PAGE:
I have to apologize for the delay on this review, folks. I spent most of Sunday driving home from ValleyCon. Ten hours is a hell of a stretch in a cramped minivan with two cranky kids, and of course it left me with no time to watch a movie. So today, I'm playing catch up.
Ever since his proposed Crow sequel The Crow: 2037 was canceled in 1997 (which really bummed me the hell out, considering it was actually a really neat, less-formulaic take on the concept), Rob Zombie fans were eagerly anticipating the rocker's leap from music to film, and six years later, we finally got to see what Zombie had up his sleeve, but instead of a gothic tale of vengeance, we got a strange tribute to gritty 1970s horror cinema. Would Zombie's vision appeal to moviegoers? Let's find out, shall we? Grab yourself a bucket of fried chicken and strap in for the murder ride that is 2003's House of 1000 Corpses.
As the movie opens, we witness a failed robbery attempt at a macabre roadside tourist trap run by a clown named Captain Spaulding (played by the late, great Sid Haig). Just as Spaulding is finishing up mopping up the would-be robbers' blood, four young travelers arrive to check out his "murder ride," in which Spaulding regales them with dioramas and tales of various serial killers, including a local killer known as Doctor Satan. At the travelers' insistence, Spaulding draws them a map to the very tree where Doctor Satan was hanged.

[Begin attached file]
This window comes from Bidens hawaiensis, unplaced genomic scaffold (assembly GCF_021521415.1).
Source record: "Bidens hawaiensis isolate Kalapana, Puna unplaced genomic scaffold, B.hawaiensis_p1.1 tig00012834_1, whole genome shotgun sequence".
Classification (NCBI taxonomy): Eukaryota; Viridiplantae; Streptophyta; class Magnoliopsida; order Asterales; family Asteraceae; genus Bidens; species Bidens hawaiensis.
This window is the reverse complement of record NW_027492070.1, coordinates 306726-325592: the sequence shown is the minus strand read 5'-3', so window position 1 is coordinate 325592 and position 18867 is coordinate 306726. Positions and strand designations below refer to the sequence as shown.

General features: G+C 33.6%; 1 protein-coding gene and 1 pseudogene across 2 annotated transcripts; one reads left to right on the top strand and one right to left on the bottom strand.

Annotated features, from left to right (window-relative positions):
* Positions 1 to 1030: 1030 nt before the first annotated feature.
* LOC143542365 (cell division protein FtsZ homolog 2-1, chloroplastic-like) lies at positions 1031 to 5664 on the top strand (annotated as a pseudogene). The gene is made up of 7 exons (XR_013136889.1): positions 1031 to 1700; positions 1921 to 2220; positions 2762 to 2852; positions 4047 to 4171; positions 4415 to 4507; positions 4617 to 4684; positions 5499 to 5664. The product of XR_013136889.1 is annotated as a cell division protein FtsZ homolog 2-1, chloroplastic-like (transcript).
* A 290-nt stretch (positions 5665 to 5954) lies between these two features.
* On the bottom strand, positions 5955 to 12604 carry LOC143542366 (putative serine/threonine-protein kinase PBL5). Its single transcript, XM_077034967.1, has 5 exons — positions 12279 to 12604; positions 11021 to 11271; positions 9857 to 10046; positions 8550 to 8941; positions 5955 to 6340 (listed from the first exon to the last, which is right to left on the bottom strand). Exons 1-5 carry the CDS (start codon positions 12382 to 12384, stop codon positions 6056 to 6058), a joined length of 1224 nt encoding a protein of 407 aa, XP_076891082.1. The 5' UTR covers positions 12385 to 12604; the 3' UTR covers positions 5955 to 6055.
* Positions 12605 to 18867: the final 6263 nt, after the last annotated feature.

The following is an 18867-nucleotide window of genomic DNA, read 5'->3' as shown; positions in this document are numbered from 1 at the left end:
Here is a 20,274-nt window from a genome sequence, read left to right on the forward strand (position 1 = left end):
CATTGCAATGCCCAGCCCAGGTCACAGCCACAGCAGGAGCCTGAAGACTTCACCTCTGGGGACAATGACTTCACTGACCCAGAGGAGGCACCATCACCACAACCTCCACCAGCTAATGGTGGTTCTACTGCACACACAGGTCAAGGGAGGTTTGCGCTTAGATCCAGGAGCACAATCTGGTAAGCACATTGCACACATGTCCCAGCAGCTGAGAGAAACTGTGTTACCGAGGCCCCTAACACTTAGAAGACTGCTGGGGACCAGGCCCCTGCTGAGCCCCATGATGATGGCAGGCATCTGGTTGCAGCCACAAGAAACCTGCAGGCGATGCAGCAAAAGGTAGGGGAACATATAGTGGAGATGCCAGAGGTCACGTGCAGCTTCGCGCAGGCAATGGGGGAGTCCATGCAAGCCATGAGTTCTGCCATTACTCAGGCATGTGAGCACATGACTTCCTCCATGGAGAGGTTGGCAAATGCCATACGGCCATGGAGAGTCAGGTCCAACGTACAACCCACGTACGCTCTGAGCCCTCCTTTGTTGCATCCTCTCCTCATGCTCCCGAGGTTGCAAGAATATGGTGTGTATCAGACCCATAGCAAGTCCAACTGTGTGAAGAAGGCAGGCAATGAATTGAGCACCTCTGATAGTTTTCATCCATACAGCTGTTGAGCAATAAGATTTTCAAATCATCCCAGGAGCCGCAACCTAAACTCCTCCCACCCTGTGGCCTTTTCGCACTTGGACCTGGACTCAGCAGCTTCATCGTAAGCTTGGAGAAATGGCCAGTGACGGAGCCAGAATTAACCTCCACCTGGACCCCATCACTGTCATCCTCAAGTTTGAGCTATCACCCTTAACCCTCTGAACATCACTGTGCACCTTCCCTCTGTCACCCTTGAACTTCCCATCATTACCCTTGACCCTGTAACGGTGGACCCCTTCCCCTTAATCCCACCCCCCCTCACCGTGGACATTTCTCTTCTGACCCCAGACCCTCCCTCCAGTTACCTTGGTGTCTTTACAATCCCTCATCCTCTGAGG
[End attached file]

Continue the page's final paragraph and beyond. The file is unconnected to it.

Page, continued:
On the way to the tree, they pick up a woman named Baby hitchhiking in the rain. When an unseen gunman shoots out their tire, Baby takes them to her home to wait out the storm while her brother fixes their car. When they arrive, the travelers are immediately creeped out by the Firefly family's strange and even menacing antics. After a tense confrontation with Baby, the travelers try to leave, only to be ambushed on their way out by Baby's brothers Otis. What follows is a bloodbath the likes of which we've come to expect from Rob Zombie films.
While viewing House of 1000 Corpses, it's hard to forget who's pulling the strings, because the entire movie plays out like an extended Rob Zombie music video, and the soundtrack only helps reinforce that feeling. While the movie tries to replicate the look and feel of earlier, similar (way too similar) tales like The Texas Chainsaw Massacre and The Hills Have Eyes, it often employs visual gags and techniques associated with music videos. Zombie also takes every opportunity to remind us how hot his wife is. We know, Rob. No need to keep rubbing it in.
Just when you think the movie can't get any stranger, it jumps the shark on a rocket-powered jet ski, and the obligatory "final girl" descends into Doctor Satan's lair and comes face to face with the mad doctor himself in a sequence that looks as if it were ripped straight from Zombie's stage show. I think it's worth mentioning that Doctor Satan is never seen or even alluded to in 2005's The Devil's Rejects, but we'll get to that soon. I promise.
So is House of 1000 Corpses worth watching? Well, that all depends on your taste in movies. Do you like a straight-forward viewing experience, or do you prefer your horror with a hit of LSD? House of 1000 Corpses isn't a bad film necessarily, but I wouldn't call it good, either. It's unsurprising that Zombie spent three years trying to nail down a studio to release the film after completing it in 2000. My advice? Smoke a few joints and listen to Rob Zombie's Past, Present, & Future compilation instead.